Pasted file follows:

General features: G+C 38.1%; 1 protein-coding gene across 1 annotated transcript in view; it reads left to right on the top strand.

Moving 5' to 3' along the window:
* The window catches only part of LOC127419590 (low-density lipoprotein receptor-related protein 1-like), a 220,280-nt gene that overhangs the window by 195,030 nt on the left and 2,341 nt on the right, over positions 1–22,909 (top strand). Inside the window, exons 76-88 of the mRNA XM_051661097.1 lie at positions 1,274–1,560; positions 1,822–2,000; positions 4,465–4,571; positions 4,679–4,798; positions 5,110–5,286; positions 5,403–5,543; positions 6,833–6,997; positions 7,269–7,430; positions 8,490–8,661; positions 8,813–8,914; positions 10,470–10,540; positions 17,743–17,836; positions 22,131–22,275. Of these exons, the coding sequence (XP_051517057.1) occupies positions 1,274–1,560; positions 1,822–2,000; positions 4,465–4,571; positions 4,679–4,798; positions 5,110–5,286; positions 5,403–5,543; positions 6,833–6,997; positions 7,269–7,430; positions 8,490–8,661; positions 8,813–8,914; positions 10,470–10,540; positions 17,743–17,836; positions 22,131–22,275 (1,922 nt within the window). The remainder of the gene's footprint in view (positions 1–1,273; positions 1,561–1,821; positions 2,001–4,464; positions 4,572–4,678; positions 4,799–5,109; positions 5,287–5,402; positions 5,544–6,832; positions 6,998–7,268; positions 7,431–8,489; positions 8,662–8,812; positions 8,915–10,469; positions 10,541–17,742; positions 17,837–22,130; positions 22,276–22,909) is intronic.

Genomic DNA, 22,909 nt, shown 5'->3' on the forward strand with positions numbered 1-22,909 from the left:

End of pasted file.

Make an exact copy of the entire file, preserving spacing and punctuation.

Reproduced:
General features: G+C 38.1%; 1 protein-coding gene across 1 annotated transcript in view; it reads left to right on the top strand.

Moving 5' to 3' along the window:
* The window catches only part of LOC127419590 (low-density lipoprotein receptor-related protein 1-like), a 220,280-nt gene that overhangs the window by 195,030 nt on the left and 2,341 nt on the right, over positions 1–22,909 (top strand). Inside the window, exons 76-88 of the mRNA XM_051661097.1 lie at positions 1,274–1,560; positions 1,822–2,000; positions 4,465–4,571; positions 4,679–4,798; positions 5,110–5,286; positions 5,403–5,543; positions 6,833–6,997; positions 7,269–7,430; positions 8,490–8,661; positions 8,813–8,914; positions 10,470–10,540; positions 17,743–17,836; positions 22,131–22,275. Of these exons, the coding sequence (XP_051517057.1) occupies positions 1,274–1,560; positions 1,822–2,000; positions 4,465–4,571; positions 4,679–4,798; positions 5,110–5,286; positions 5,403–5,543; positions 6,833–6,997; positions 7,269–7,430; positions 8,490–8,661; positions 8,813–8,914; positions 10,470–10,540; positions 17,743–17,836; positions 22,131–22,275 (1,922 nt within the window). The remainder of the gene's footprint in view (positions 1–1,273; positions 1,561–1,821; positions 2,001–4,464; positions 4,572–4,678; positions 4,799–5,109; positions 5,287–5,402; positions 5,544–6,832; positions 6,998–7,268; positions 7,431–8,489; positions 8,662–8,812; positions 8,915–10,469; positions 10,541–17,742; positions 17,837–22,130; positions 22,276–22,909) is intronic.

Genomic DNA, 22,909 nt, shown 5'->3' on the forward strand with positions numbered 1-22,909 from the left: